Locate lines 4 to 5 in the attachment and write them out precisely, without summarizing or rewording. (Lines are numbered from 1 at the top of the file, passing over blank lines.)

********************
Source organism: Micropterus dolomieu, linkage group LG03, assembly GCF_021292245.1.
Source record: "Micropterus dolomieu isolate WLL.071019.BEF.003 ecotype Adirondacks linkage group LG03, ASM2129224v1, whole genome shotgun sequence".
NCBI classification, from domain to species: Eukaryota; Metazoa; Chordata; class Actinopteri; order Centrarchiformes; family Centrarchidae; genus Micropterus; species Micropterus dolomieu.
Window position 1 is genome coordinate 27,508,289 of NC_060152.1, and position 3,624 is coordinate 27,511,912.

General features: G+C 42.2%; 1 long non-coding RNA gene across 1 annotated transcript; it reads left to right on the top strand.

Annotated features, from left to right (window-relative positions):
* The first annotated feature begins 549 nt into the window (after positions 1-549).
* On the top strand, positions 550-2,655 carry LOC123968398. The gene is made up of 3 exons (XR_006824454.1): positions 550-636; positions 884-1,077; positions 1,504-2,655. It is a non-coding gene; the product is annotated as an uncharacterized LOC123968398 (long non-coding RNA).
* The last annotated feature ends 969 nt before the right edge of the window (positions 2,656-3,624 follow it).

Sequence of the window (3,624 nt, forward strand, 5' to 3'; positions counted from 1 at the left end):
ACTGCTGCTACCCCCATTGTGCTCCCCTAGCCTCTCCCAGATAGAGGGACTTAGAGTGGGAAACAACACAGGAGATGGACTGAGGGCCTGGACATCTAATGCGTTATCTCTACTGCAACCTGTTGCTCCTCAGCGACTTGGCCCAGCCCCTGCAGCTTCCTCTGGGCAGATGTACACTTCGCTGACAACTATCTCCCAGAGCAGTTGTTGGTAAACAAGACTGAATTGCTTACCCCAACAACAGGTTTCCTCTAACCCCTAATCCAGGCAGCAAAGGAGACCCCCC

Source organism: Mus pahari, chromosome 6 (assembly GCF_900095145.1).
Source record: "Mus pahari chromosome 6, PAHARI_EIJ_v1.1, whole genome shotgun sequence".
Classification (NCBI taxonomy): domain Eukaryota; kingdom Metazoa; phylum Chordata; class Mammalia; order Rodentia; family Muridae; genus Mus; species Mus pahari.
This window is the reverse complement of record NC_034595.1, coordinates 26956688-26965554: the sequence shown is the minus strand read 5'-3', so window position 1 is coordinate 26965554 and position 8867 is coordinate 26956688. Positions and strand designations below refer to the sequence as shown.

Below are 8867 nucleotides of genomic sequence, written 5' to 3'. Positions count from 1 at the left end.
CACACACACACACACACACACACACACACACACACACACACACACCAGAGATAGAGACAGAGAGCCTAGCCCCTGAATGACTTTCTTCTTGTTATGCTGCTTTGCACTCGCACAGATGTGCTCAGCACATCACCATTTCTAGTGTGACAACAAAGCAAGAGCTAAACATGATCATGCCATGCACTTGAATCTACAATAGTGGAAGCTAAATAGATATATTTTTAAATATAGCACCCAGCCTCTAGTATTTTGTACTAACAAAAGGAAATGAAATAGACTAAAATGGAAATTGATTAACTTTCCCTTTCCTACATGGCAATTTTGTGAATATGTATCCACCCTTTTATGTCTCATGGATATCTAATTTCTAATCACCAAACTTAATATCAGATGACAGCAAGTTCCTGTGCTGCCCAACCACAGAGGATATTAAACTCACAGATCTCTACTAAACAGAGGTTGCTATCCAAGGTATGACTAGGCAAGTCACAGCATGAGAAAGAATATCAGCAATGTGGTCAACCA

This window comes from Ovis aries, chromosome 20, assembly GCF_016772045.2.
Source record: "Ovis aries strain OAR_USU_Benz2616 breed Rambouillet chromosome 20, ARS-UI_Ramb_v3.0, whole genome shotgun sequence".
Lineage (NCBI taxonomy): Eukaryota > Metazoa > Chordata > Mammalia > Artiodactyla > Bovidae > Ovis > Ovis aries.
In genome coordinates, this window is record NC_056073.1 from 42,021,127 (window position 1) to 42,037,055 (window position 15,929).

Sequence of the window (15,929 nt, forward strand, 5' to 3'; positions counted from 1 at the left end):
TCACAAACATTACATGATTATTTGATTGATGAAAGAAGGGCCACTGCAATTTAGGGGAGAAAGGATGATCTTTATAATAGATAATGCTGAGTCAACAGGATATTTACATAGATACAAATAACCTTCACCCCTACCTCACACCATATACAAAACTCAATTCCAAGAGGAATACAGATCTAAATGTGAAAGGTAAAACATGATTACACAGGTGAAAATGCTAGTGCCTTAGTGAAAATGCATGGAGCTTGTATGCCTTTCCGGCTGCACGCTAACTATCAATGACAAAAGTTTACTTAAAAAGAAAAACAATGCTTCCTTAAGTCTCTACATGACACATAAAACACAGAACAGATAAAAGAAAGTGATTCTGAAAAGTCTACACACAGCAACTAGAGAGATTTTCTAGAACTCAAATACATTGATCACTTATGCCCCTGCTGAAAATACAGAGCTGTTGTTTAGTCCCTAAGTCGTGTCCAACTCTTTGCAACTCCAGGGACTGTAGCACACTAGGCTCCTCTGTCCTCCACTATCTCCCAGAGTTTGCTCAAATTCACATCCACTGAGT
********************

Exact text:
Window position 1 is genome coordinate 27,508,289 of NC_060152.1, and position 3,624 is coordinate 27,511,912.

General features: G+C 42.2%; 1 long non-coding RNA gene across 1 annotated transcript; it reads left to right on the top strand.